Church music has been a part of my life for as long as I can remember. In my childhood church, I was a Saturday night organist, playing the hymns for the less formal service, where it didn’t matter that I couldn’t use the pedals very well. I sat in the balcony of our church, where all of the music happened, and I would play the hymns out of the Red Hymnal. My LCMS church had the Blue Hymnal and the Green Hymnal in the bench, but I had learned the hymns in the Red Hymnal, so that’s what I played. I especially loved playing the organ for the liturgy, because the stops used in that were the most impressive. My lack of experience was made up for by the boisterous sounds the instrument produced, accompanying the ancient words of praise that the congregation sang.
While the pastor delivered his sermon, however, I was listening to a completely different kind of music. Our local Christian radio station had a Saturday night show that was more alternative than the regular fare. The 77’s, The Choir, The Alter Boys, The Swirling Eddies, Steve Taylor. Songs that challenged the status quo of the church establishment, questioning some of the long-held beliefs. I’d be playing a 500 year old hymn one minute, and then be listening to Christian alt-rock on my Walkman the next. I loved all of it because in it I found both tradition and a challenge of those same traditions.
Yesterday I read a piece calling for a boycott of the worship industry. The piece made some good points about money driving our worship habits and the idol status of many musicians that write and perform praise music. He wrote about the need for us to step away from emotionalism and to encourage congregations to engage as participants rather than consumers.
There are a lot of truths in the piece, but as a musician, I feel like it missed one of the biggest problems facing modern church music today. Music is is a product of the culture that it originates from, and reflects the values of that culture. And the primary value that seems to permeate much of evangelical Christian culture is that of safety. The leader of the largest Christian university tells all of his students to keeps guns with them at all times so they can be safe. One of the most recognizable voices in evangelical Christianity suggests that sure, we should build bridges, but let’s not forget our national security. We have our own radio stations, our own television shows, and even our own versions of Netflix and YouTube. We value safety, and that is reflected in the music that is created and then consumed.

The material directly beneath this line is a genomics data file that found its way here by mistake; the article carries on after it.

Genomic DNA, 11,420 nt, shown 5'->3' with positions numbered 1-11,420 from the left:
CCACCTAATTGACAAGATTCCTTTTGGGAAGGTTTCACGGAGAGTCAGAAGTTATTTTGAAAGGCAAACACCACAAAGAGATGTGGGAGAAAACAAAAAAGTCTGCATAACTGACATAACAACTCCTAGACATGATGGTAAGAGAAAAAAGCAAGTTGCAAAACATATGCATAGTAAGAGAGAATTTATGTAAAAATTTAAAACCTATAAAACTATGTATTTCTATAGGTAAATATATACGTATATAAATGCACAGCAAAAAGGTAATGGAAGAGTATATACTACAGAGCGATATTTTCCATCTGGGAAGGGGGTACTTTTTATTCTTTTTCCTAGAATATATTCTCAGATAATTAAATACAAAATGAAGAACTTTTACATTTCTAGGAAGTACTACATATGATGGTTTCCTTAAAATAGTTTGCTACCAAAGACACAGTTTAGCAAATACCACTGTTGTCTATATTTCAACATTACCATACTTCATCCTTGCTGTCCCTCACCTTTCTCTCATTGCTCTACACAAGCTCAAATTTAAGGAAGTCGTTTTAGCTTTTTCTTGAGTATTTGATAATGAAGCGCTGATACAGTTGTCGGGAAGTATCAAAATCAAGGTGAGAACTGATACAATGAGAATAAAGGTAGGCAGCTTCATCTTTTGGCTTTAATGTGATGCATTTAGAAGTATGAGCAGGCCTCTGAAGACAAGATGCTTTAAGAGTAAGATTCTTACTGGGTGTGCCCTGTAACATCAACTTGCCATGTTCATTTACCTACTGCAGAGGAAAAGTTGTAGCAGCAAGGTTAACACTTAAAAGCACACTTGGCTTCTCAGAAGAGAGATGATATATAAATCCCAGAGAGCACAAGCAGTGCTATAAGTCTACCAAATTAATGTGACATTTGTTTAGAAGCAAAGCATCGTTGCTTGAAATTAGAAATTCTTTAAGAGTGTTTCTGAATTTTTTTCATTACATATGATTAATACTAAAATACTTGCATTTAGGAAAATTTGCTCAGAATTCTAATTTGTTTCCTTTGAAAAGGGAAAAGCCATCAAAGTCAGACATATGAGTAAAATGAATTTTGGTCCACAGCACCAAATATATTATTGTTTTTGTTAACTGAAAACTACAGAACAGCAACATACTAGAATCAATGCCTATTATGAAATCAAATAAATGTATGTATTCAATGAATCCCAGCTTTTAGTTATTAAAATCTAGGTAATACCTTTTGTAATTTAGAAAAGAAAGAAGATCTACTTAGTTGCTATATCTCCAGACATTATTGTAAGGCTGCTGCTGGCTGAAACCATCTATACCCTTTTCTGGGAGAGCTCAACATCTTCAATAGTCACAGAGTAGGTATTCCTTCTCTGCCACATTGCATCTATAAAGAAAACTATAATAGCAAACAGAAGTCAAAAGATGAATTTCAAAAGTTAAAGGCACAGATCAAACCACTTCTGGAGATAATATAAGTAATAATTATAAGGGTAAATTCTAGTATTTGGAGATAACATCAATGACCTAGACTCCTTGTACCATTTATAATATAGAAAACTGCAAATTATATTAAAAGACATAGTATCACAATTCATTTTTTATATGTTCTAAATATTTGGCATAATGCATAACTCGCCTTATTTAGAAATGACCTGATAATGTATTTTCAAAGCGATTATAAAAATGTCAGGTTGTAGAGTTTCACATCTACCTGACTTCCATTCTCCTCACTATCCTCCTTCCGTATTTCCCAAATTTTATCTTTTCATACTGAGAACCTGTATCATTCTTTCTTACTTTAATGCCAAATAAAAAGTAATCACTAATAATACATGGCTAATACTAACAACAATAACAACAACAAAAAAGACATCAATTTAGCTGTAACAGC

I find myself a reluctant defender of Chrisian praise music much of the time because I do often find it plebeian and milquetoast. I’ve watched the “how to write a praise song in five minutes or less” video more times than I can count, and I can name a dozen songs easily that fit into nearly all of the categories listed. Safety is our ethos, and it is reflected in our anthems. Church music is boring, often a cheap imitation of art being produced by people who are less constricted by making sure their music is family-friendly or positive and encouraging.
Many Christian artists write music without teeth because the toothless song is no threat. When you’ve spent decades fighting the idea that God doesn’t like electric guitars and drums, you probably won’t be too keen to write lyrics that challenge theological ideas that are a lot more entrenched than musical styles. When there seem to be those ready to slap the heretic label on anything that looks sideways at orthodoxy, you’re likely to get fog machines and intelligent lights to fill in the gap.We might complain about the “show,” but as long as it’s safe in all of the ways that matter, we can put up with a slightly edgy backdrop. We’ll allow skinny jeans and v-neck graphic tees as long as we can keep the lyrics in box that has been stamped with the Christianese seal of approval. We have accepted style over substance not because of a lack of conviction, but rather because style is a safer place to extend our comfort zone.
I don’t want to say that artists are blameless in this. Artists have always had a role in shaping the culture, and when they choose to accept the constraints put on it by the industry, art suffers. There is a lot of drivel being produced that helps make this a self-perpetuating loop. And as long as we agree to consume it, the money machine will drive its creation and then dump it on our church alters.
But I don’t believe that simply boycotting the worship industry will fix our problem. There are a number of problems in the industry to be sure, but it’s primarily a symptom of a much larger disease, that of our own comfort and safety. As long as we see safety as something that is found exclusively from ways that we avoid things, rather than the way that we interact with those who have different ideas and experiences, we will continue to see art that reflects that which we hold dear. When we are a people who embrace safety, we will see art that is safe.
When we are people who embrace boldness, we will see art that is bold.